Wood Mackenzie reports: Upstream companies positioned to thrive in 2019
In Wood Mackenzie‘s recently published 2019 upstream and corporate outlook reports, the company highlights how well prepared the industry is to adapt and thrive in tumultuous times. “Oil and gas companies can cope with whatever’s thrown at them in 2019,” Tom Ellacott, Senior Vice President, said. “Portfolios are set to weather low prices, and the recent slide in prices justifies the sector’s conservative mindset. In our view, the commitment to capital discipline will not budge entering the new year.”
He continued: “But the temptation to relax the purse strings will grow if prices bounce back. If oil prices return to $70/bbl or above, the cash windfall generated is huge and will inevitably drive sentiment back in favor of growth. It will also increase pressure to return surplus cash to shareholders.”
But companies will be cautious about raising shareholder distributions and investment too quickly. Many will favor deleveraging to absorb any future shocks and keep their powder dry for opportunistic M&A. But one area where the capital will continue to flow is the US tight oil, spearheaded by the majors.
“Permian mega-deals defined 2018, and we expect more in 2019,” Angus Rodger, Upstream Research Director, said. “After spending nearly $35 billion on tight oil acquisitions in 2018, the supermajors and bigger independents are serious about ensuring long-term success.”
Big will be beautiful in the new Permian landscape. Scale and operational synergies will allow for the largest players to shift to full-scale industrialization, drilling longer and more capital-efficient wells. “This shift in business models also mean smaller players will be under pressure to acquire and seek value through scale,” Mr Rodger said.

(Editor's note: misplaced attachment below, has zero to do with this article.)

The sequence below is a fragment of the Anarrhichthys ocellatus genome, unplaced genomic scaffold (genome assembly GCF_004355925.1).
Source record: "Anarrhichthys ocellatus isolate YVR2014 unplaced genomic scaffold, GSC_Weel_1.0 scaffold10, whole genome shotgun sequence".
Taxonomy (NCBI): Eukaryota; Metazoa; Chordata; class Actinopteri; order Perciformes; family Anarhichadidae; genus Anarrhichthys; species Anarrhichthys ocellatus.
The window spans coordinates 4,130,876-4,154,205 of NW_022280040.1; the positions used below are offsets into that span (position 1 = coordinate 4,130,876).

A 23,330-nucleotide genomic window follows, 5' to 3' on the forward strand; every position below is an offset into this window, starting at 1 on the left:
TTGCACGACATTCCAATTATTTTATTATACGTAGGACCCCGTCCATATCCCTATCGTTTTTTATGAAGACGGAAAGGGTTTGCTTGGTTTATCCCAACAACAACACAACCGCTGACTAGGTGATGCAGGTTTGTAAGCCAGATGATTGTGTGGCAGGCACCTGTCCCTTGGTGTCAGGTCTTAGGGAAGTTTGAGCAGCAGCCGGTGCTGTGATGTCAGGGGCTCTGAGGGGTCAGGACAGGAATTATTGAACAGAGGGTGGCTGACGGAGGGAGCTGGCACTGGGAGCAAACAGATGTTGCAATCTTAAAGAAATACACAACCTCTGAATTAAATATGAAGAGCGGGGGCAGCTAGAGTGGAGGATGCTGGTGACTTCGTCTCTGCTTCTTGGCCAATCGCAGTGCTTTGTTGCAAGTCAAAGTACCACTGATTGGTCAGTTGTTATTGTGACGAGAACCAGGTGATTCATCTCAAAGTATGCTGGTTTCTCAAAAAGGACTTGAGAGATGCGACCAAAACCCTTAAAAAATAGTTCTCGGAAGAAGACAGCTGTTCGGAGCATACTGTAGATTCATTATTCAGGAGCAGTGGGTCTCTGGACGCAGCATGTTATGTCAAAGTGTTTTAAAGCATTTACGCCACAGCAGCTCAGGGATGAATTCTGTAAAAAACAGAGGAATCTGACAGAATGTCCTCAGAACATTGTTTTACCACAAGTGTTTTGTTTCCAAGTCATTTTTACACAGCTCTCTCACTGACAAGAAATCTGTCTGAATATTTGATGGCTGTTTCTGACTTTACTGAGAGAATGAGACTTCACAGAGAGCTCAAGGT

Above-ground challenges will moderate Permian tight oil growth in 2019 to just 650,000 bbl/day after eclipsing 1 million bbl/day of growth in 2018. Wood Mackenzie does not see relief for operators until Q3 2019, when new pipeline capacity comes online to relieve infrastructure bottlenecks.
But tight oil will not grab all the headlines. Discovered resource opportunities in 2019 will offer access to mega LNG projects in Qatar and giant deepwater oil resources in Brazil. Around 20 billion BOE will be up for grabs globally, up from 15 billion BOE in 2018.
“Expect fierce competition from the top players for these resources, which will provide longevity and oil price resilience to company portfolios,” added Mr Ellacott.
Big resources will also be pursued through conventional exploration with the drill bit. More careful allocation of capital since 2017 has returned exploration to profitability, and 2019 looks set to be another promising year. Hotspots will include Guyana, Brazil, Mexico, US Gulf of Mexico, Cyprus, South Africa and the Barents Sea in Norway.
A potentially record year for LNG project sanctions will be another bright spot for industry spend. Frontrunners in the race to reach a final investment decision (FID) include the Arctic LNG-2 in Russia, at least one project in Mozambique and three in the US. These alone would warrant total capital investment of well over $50 billion. And that is not counting expansions in Qatar, Papua New Guinea and Nigeria that could also get the green light in 2019, and would take spend closer to $150 billion.
“These are huge investments that will take time to deliver. This new phase of LNG development will be a real test of the industry’s improved project execution and cost management,” said Mr Rodger.
Besides LNG, the biggest sanctions will be deepwater oil in Brazil and Guyana. The overall trend for oil and gas project sanctions will be positive. Wood Mackenzie forecasts around 45 to 50 large FIDs in 2019, versus around 40 in 2018.
More of the industry’s biggest players will unveil energy transition blueprints in 2019. But strategic messaging to appease investors will not translate into an investment boom. The majors have allocated less than 3% of their budget to renewables since 2016. Spend will nudge up in 2019, but not by much.
“Companies and investors will be wary of backing the wrong horse in new energy. It’s a sector they are still trying to understand,” said Mr Ellacott. “Upstream will still account for the majority of capital investment in 2019.”